Diwali is all about lights, family get-togethers, and most importantly, food.
Deep-fried and sugar-covered goodness can be found in many South Asian households leading up to the big day, but if you have type 2 diabetes (a condition common in South Asian communities), or kidney disease, Diwali is a good time to reevaulate your diet and sugar intake, says registered dietitian Sobia Khan of Toronto.
"There are lots of Indian sweets and savoury snacks served during Diwali which is what makes it so festive, but if you have type 2 diabetes, especially with chronic kidney disease, you need to watch the amount and type of sweets, savoury snacks and curries [you eat]," she tells The Huffington Post Canada.
Dr. Tharsan Sivakumar, an endocrinologist with the Institute of Diabetes & Endocrinology says portion control is also another thing to watch out for during the holiday season.
"Recognize that it’s OK to say 'no' to second servings," he says.
In the video above, learn seven ways to stay healthy this Diwali, courtesy of tips from Khan and Sivakumar, while still enjoying delicious treats.
And if you're a fan of samosas (but want a healthier version), Khan has also shared her favourite baked samosa recipe below.
Preparation time: 45 minutes
Cooking time: 20 minutes
Makes 12 samosas
- 1-1/2 cup (375 mL) whole wheat flour, divided
- 1/4 cup (60 mL) chickpea flour (besan)
- 2 Tbsp. (30 mL) ground flax seeds (flaxseed meal)
- 1/2 Tsp. (2 mL) salt
- 1/2 cup (125 mL) skim milk (approx), divided
- 1 large egg, lightly beaten
- 1 Tbsp. (15 mL) vegetable oil
- 1/2 medium potato, diced
- 1 cup (250 mL) small cauliflower florets
- 1/3 cup (75 mL) frozen green peas
- 1 tsp (5 mL) vegetable oil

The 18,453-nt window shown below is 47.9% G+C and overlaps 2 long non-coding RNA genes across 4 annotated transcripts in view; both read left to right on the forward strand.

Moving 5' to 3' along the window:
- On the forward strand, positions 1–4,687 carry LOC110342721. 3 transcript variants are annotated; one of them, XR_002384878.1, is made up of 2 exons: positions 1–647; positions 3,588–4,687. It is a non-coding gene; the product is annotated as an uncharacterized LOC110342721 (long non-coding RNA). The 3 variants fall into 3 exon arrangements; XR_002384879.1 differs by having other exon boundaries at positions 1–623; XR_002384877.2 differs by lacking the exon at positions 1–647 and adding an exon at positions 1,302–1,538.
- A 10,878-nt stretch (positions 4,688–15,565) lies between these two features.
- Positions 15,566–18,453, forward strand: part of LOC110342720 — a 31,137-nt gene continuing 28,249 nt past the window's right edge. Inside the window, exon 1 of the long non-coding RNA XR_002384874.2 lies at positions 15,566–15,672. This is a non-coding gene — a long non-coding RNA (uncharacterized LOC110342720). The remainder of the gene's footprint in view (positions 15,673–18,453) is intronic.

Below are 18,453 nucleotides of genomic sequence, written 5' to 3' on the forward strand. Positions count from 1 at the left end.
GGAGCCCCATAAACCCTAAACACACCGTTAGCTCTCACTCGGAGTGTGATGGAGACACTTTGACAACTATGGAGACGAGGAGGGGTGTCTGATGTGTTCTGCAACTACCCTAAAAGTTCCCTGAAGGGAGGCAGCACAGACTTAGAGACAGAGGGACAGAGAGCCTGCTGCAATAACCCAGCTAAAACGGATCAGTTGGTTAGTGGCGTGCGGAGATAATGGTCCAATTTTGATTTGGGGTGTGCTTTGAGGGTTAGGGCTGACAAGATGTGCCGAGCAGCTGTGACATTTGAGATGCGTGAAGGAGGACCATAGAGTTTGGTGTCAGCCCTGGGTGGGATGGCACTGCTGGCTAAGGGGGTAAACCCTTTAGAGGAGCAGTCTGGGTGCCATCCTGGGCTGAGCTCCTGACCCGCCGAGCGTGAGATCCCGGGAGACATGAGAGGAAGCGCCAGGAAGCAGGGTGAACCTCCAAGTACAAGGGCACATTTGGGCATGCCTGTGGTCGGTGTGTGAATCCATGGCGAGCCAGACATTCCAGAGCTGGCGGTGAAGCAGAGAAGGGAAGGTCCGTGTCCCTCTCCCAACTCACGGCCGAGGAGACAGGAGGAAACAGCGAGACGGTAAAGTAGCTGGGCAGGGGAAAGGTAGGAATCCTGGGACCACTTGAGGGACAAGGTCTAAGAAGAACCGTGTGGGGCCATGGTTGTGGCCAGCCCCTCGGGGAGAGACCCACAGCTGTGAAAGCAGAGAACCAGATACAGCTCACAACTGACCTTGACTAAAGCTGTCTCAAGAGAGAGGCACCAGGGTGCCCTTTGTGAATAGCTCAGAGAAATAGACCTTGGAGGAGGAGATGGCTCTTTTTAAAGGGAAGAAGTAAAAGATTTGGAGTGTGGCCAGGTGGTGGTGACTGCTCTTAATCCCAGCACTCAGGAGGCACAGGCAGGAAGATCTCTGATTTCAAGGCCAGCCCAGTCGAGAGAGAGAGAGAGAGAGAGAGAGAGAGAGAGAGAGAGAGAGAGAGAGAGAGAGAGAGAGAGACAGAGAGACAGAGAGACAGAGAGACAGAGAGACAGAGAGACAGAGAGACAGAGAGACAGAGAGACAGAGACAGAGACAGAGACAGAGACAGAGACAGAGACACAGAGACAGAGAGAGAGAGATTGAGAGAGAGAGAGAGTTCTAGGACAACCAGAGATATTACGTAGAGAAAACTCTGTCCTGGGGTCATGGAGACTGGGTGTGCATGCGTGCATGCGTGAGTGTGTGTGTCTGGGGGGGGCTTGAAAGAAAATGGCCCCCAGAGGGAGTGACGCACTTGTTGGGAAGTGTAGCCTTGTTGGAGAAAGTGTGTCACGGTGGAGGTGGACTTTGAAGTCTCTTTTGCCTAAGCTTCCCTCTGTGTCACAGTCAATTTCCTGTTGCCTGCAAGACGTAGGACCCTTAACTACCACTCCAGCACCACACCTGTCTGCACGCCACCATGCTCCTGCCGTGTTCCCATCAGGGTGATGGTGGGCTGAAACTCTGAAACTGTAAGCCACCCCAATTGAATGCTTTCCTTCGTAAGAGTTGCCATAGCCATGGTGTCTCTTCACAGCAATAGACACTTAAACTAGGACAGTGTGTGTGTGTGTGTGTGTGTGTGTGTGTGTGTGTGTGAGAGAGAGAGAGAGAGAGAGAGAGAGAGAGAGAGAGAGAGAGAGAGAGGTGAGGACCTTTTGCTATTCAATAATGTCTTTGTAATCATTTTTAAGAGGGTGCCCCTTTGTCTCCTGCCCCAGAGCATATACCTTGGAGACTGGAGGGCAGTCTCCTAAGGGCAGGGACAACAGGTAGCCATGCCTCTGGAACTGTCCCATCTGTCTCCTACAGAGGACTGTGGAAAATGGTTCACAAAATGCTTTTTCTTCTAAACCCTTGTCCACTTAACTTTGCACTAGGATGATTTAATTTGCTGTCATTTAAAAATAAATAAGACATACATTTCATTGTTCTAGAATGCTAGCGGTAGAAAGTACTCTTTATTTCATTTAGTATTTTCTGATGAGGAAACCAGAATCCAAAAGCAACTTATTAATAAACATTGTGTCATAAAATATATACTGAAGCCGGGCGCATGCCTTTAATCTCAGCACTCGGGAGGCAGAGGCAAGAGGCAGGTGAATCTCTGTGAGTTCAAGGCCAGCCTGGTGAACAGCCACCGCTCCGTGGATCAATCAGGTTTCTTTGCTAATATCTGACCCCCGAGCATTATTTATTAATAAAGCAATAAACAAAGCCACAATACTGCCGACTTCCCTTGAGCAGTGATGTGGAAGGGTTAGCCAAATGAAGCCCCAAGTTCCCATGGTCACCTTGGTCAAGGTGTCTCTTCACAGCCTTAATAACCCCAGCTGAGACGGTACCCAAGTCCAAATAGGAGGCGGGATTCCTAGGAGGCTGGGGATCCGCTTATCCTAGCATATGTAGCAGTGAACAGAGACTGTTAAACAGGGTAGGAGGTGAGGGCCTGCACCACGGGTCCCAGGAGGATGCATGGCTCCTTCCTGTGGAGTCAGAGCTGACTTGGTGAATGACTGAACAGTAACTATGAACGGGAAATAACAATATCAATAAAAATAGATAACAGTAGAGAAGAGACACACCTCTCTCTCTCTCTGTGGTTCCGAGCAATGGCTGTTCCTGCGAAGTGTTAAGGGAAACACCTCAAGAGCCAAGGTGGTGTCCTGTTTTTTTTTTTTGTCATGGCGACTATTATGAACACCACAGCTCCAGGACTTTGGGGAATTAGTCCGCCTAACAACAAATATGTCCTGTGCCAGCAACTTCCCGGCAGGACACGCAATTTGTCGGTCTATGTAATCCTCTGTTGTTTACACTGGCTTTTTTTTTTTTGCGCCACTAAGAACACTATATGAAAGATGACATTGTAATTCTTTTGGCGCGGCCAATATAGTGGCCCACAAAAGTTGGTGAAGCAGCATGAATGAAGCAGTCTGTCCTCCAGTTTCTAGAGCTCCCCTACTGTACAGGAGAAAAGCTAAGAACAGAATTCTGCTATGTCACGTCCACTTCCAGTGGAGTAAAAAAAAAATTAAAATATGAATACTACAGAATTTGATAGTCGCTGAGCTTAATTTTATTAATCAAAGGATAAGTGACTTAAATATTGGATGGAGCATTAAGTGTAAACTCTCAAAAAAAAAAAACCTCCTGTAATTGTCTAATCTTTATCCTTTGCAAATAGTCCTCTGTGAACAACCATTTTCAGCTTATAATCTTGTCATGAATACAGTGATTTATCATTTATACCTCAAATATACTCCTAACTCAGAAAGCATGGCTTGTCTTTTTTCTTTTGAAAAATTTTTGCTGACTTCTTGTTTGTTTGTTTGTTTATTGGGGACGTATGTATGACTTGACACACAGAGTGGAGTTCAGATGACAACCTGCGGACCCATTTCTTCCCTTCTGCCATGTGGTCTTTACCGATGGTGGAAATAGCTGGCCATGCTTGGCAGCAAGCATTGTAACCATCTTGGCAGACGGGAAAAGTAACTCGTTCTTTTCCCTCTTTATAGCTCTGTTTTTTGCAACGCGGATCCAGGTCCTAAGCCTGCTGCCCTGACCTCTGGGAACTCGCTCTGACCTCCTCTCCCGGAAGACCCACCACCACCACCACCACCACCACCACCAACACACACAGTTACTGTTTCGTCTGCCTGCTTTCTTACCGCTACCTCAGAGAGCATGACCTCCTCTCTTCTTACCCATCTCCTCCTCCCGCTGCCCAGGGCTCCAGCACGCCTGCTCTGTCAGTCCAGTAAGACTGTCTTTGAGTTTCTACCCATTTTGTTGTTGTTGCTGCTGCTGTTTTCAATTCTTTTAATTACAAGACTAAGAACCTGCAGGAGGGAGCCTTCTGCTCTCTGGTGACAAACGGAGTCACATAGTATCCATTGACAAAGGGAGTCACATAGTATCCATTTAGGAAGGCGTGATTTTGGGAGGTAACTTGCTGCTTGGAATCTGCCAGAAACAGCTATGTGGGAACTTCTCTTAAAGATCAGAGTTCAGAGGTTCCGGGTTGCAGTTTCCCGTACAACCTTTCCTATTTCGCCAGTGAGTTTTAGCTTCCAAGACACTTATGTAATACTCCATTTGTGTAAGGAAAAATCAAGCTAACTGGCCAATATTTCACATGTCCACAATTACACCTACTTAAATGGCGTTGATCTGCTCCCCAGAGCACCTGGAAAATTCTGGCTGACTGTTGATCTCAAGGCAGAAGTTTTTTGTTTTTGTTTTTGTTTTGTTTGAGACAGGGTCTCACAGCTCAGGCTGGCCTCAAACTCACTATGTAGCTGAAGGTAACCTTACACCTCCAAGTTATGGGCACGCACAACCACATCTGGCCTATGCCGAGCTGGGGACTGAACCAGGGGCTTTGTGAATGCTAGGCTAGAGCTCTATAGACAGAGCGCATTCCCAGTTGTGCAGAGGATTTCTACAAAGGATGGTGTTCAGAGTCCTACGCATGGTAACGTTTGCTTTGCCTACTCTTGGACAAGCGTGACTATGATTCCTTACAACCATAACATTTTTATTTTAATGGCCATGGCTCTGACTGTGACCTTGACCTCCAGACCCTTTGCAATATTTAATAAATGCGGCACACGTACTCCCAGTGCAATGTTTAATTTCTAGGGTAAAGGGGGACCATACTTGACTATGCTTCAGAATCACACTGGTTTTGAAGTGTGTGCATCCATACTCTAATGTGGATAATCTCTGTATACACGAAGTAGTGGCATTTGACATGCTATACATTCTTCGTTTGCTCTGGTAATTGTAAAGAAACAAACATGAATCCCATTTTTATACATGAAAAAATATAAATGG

- 1 medium onion, minced
- 1 clove garlic, minced
- 1-1/4 cup (300 mL) minced cabbage
- 1 tsp (5 mL) cumin seeds
- 1/2 tsp (2 mL) hot pepper flakes
- 1 tsp (5 mL) mango powder (amchur)
- 1/2 Tsp. (2 mL) salt
- 1/4 Tsp. (1 mL) ground turmeric
- 1/2 Tsp. (2 mL) garam masala
- 2 Tbsp. (30 mL) water
- 1/4 cup (50 mL) finely chopped fresh cilantro
- In a large bowl, combine 1-1/4 cup (300 mL) of the whole wheat flour, chickpea flour, flax seeds and salt.
- Reserve 1 tbsp (15 mL) of milk.
- Add egg and oil to the flour mixture. Gradually stir in the remaining milk, using only enough to make a firm dough.
- Wrap in plastic wrap or cover with damp towel and let rest while preparing filling.
- Place potatoes and cauliflower in a small saucepan and cover with water. Bring to a boil over high heat. Reduce heat and boil for about 8 minutes or until tender. Drain.
- Meanwhile, in another small saucepan of boiling water, boil peas for 2 minutes. Drain.
- In a large skillet, heat oil over medium heat.
- Add onion, garlic, cabbage, cumin and hot pepper flakes; cook, stirring until the cabbage is soft and golden.
- Add mango powder, salt and turmeric; cook , stirring for 1 minute. Stir in garam masala.
- Add the water , scraping up any brown bits from bottom of the pan.
- Remove from heat, stir in cauliflower and potatoes. Partially mash ingredients together.
- Gently stir in peas and cilantro until incorporated.
- Divide dough into 6 equal balls. On a work surface floured with the remaining whole wheat flour, roll out each ball into a thin oval.
- Cut each oval in half crosswise, then form each half into a cone, pressing two edges together.
- Fill with stuffing and seal remaining edge, using a little water if necessary.
- Place samosas at least 1 inch (2.5 cm) apart on prepared baking sheet and brush lightly with the reserved milk.
- Bake in preheated oven for about 20 minutes or until golden and crisp. Serve hot or let cool to room temperature.
Fat, total: 3 g
Fat, saturated: 0.4 g
Cholesterol: 16 mg
Carbohydrates: 16 g
Fibre: 3 g
Sodium: 219 mg
Protein: 4 g
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